Without Pelé, the Cosmos continued to dominate the NASL, both on and off the pitch, winning the championship again in 1978 – Chinaglia, Beckenbauer and Carlos Alberto were named as all-stars – with goals from new signing Dennis Tueart and Chinaglia sealing a 3-1 win and a repeat championship. They would lose to Vancouver in the conference championship in 1979 in an NASL shootout – a format that Johan Cruyff loved – before gaining their third title in four years in 1980, defeating Fort Lauderdale 3-0 in front of 50,000 fans at Memorial Stadium. However, while the Cosmos were dominating with their list of stars, the league itself was faltering. The Cosmos were responsible for its ascension, but they also contributed to its collapse.
Warner’s desire to improve the Cosmos and the NASL led it to spend excessively in order to bring in the list of names you read above. This undoubtedly caused the NASL to improve, but it also developed two trains of thought amongst NASL owners. Businessmen either wanted to be a part of this money pit and bought franchises they couldn’t adequately afford, or the excessive spending of the Cosmos deterred them, not wanting to spend millions – Pelé’s salary alone eventually amounted to $4.7 million – bringing in ageing foreign stars without guarantees of success. Entertaining thought it may have been, there are many who argue that the Cosmos’ ‘win now’ attitude destabilised the league, at a time when it desperately needed stability in order to continue growing.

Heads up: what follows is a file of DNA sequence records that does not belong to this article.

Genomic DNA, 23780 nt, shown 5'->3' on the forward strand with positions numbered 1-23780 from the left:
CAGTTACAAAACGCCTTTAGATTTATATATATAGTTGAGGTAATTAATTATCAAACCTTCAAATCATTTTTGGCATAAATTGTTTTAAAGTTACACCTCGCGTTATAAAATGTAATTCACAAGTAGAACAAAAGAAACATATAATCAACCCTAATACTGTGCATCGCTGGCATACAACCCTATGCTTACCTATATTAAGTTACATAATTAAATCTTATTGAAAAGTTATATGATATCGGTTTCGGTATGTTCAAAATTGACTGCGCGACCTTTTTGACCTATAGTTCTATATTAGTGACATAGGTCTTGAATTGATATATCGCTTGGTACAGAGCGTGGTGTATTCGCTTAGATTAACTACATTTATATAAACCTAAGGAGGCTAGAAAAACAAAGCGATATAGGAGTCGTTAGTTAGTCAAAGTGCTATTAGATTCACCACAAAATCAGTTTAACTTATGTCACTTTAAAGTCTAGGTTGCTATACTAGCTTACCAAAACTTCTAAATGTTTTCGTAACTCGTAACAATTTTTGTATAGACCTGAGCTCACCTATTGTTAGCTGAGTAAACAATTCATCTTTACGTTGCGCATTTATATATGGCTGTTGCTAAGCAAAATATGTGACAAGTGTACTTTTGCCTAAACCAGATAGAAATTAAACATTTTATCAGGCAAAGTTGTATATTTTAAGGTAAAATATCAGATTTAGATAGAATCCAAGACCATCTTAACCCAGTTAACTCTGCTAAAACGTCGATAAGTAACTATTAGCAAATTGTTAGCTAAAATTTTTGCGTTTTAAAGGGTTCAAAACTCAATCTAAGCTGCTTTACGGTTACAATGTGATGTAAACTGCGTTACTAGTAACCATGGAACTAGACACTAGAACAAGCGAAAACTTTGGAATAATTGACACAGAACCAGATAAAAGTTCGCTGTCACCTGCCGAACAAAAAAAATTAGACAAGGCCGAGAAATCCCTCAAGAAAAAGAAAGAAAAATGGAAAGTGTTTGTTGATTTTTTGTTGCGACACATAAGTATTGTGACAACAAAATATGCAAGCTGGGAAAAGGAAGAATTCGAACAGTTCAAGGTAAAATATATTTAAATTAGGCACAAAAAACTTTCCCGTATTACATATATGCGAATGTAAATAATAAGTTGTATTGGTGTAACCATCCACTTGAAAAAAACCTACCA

Furthermore, the Cosmos quickly became the dominant team in the NASL. Although other star names such as Rodney Marsh, Eusébio, Alan Ball, Gordon Banks, Geoff Hurst, Bobby Moore, Gerd Müller, Roberto Bettega, Ruud Krol, Rob Rensenbrink, George Best and Peter Lorimer came to the NASL, no other team could boast a line-up as glittering and cohesive as the Cosmos. In professional sport, competition – and therefore some element of parity – always leads to more interest.
Of course, there were also elements that were well out of the Cosmos’ control. The league and ABC’s handling of the sport’s full-time introduction to television faced issues from the start. Some wanted to slowly build the NASL into sports programming, showing highlights such as saves, goals and key players, whilst others wanted the full-fat version – games from the outset.
On average, two million American homes tuned in to watch NASL games – with the Cosmos regularly as the featured side – but often these games were scheduled poorly, meaning that the general public would either be at work or otherwise occupied when many were played. When this is considered, it is no wonder that soccer on television in America failed, and by 1981, the Soccer Bowl was being shown on ABC via tape delay. Average attendances reached their height in 1980, at 14,440, but without a television deal – crucial for any sport to thrive – the NASL was living on borrowed time.